Wednesday, October 28, 2015
Canadian Species Spotlight - The Spirit Bear
The rare Spirit Bear is known locally by several names;
-Kermode Bear, named after Francis Kermodei, former director of the Royal B.C. Museum.
-White Bear or Ghost Bear is often used by local folks.
-Moksgm’ol by local First Nations.
-Ursus americanus kermodei by Scientists.
-Spirit Bear is a more recent name for the White Bear. Appropriate for a bear that is known for it’s elusive, ghostly yet timid nature.
This rare White Bear is actually a Black Bear! Scientists are actively studying this rare genetic trait that is possibly due to a recessive gene, or could be due to a result of a concentration of gene in a given area. The Spirit Bear is not an albino.
Scientists estimate there are 1,200 black and white Kermode bears in the coast area of British Columbia that stretches from around the northern tip of Vancouver Island northwards to the Alaska panhandle.
Many sightings are reported around the Terrace area, making the Spirit Bear it’s official mascot. They are often seen as far east as Hazelton, as far north as the Nass Valley up to Cranberry Junction and as far west as Prince Rupert.
Even though Kitimat is closest to the largely populated area of Princess Royal Island, there are almost no sightings in the area.
Like most black bears, the Spirit Bear only weighs about half a pound at birth, growing to 150-300 pounds when fully grown. The Kermode’s size averages between 4 and 6 feet. Height measured from paw to shoulders averages between 2 ½ and 3 feet.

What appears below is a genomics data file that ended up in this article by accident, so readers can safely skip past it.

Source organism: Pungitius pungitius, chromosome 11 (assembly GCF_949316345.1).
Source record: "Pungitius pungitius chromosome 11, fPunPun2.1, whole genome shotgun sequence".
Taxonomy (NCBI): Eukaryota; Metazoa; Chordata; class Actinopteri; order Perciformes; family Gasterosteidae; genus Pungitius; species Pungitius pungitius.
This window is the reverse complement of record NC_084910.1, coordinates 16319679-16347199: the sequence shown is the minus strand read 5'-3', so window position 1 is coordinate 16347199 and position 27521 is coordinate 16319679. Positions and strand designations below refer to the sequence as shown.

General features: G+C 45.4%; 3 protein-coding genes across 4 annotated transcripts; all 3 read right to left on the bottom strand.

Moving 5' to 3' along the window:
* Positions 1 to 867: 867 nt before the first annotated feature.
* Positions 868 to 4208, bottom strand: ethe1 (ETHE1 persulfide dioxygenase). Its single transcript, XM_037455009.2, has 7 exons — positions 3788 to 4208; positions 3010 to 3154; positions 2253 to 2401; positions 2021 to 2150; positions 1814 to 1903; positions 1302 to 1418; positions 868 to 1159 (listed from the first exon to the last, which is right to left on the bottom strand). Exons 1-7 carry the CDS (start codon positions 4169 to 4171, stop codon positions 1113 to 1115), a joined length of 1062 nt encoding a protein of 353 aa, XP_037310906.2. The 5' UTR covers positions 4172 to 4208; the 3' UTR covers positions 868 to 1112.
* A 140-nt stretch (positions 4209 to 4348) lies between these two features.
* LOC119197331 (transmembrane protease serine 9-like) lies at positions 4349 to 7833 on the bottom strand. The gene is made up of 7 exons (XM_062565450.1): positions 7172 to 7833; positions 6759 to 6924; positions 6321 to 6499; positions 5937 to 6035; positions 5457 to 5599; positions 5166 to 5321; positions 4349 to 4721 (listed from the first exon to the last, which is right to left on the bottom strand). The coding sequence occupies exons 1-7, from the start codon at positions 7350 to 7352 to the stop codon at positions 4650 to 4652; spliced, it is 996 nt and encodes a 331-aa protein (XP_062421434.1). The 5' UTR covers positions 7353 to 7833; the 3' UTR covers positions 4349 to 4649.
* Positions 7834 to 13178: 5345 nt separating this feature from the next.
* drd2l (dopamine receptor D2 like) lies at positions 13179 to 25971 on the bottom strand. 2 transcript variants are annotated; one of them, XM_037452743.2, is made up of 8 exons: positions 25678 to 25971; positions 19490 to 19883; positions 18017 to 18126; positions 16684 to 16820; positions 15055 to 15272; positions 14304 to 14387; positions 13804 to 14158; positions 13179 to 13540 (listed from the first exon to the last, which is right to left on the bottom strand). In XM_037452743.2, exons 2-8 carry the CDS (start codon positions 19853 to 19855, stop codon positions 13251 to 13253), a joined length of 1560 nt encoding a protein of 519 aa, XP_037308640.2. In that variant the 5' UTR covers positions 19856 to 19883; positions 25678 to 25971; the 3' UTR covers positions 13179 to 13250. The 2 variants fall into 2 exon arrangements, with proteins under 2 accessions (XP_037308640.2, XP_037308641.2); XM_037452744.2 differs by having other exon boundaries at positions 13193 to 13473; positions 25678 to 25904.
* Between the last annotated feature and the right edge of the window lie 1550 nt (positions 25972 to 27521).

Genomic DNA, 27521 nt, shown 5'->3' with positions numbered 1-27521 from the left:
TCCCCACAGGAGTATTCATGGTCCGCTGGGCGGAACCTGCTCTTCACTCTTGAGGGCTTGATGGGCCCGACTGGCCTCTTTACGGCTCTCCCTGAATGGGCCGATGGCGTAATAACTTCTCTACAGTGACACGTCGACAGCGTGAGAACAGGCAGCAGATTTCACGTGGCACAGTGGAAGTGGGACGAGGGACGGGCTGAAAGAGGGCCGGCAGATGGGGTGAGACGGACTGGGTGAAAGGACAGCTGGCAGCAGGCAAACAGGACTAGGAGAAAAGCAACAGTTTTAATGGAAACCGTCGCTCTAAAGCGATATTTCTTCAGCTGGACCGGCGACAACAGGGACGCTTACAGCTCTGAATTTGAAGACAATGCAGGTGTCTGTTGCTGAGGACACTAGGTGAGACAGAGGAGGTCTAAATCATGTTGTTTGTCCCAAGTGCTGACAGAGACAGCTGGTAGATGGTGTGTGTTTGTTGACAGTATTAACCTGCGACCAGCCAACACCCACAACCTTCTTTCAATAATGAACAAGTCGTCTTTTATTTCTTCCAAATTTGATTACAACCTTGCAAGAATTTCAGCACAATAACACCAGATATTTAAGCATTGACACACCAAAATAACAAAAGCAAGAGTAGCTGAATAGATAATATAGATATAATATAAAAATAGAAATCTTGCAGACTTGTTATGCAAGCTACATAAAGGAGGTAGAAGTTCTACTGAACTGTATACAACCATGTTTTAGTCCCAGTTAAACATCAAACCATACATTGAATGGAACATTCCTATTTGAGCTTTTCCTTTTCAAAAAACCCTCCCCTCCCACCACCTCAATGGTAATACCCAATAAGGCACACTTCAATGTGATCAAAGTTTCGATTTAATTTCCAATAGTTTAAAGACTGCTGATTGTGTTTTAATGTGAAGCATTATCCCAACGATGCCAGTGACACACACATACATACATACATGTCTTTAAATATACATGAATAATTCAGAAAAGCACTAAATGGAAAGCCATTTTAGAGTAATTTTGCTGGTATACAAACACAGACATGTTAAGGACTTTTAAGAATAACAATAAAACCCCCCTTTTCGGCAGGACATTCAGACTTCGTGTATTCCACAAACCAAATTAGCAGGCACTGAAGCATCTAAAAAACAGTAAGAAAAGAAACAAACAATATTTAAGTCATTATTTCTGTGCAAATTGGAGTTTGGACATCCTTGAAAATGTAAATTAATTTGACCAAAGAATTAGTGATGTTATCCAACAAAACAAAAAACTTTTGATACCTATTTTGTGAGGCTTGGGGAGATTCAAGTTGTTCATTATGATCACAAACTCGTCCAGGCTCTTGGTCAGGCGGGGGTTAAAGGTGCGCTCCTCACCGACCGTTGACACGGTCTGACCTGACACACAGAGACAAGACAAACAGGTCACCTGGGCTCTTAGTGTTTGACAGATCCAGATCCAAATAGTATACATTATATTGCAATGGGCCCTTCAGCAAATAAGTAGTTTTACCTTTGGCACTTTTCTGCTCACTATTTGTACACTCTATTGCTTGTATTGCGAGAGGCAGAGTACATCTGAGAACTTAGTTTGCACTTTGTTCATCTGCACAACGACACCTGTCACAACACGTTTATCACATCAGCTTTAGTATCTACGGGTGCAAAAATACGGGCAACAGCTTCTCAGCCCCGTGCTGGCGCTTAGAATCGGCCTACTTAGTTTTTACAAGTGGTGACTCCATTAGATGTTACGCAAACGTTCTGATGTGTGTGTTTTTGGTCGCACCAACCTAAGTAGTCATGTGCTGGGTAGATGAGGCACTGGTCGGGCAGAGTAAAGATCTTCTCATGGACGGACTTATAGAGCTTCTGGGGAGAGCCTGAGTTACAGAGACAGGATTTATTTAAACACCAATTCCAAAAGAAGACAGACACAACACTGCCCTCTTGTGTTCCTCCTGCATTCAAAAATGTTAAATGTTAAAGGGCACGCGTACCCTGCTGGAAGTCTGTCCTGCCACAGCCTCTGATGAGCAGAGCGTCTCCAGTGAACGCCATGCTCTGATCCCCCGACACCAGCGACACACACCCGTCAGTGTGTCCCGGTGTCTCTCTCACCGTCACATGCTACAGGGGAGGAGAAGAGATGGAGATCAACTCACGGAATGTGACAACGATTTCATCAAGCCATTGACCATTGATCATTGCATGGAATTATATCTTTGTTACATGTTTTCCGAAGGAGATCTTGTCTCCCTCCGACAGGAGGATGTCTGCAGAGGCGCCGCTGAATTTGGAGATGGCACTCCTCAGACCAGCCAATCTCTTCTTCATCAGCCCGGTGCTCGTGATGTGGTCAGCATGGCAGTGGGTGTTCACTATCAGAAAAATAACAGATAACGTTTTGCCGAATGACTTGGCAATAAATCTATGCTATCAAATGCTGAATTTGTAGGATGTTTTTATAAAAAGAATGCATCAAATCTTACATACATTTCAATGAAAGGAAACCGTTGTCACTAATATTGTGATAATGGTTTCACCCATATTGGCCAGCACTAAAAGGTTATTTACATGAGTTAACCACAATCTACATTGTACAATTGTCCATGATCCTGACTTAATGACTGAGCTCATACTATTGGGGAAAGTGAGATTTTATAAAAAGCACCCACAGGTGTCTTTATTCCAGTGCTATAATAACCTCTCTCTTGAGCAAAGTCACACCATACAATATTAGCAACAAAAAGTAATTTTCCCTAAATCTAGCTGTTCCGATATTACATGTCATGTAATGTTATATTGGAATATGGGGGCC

The beautiful Spirit Bear will eat almost anything. Including you! However, there have been no reports of them eating people.
Being omnivores, they mostly live on fish and berries, but also eat deer and moose fawns, carrion, insects, plants, fruits, nuts, mushrooms and nuts. They depend on salmon runs in the fall to fatten themselves up for the long winter hibernation, where they can go without food for up to 7 months. This is the time frame we visit BC to photograph the spirit bears… and timing is everything to increase your chances. Having lived in BC I constantly monitor and watch the salmon spawns as they change slightly year over year. This allows us to adjust the tours for spirit bears to make sure you have the best chance to see them as they feed on the salmon.
Females reach sexual maturity at three to four years of age. They mate during the late spring, early summer months, gestating about 220 days. Cubs are born in their mother’s winter den in January or February, and are weaned at about eight months, but may remain with their mother for up to a year-and-a-half, when she is ready to mate again.
Like black bears, their average life span is about 25 years.
If you want to go photograph teh Spirit Bears with us, please check out the information on our next Spirit Bear trip to photograph grizzly, black and spirit bear. Details can be seen here. http://northof49photography.com/spirit-bear-photo-tour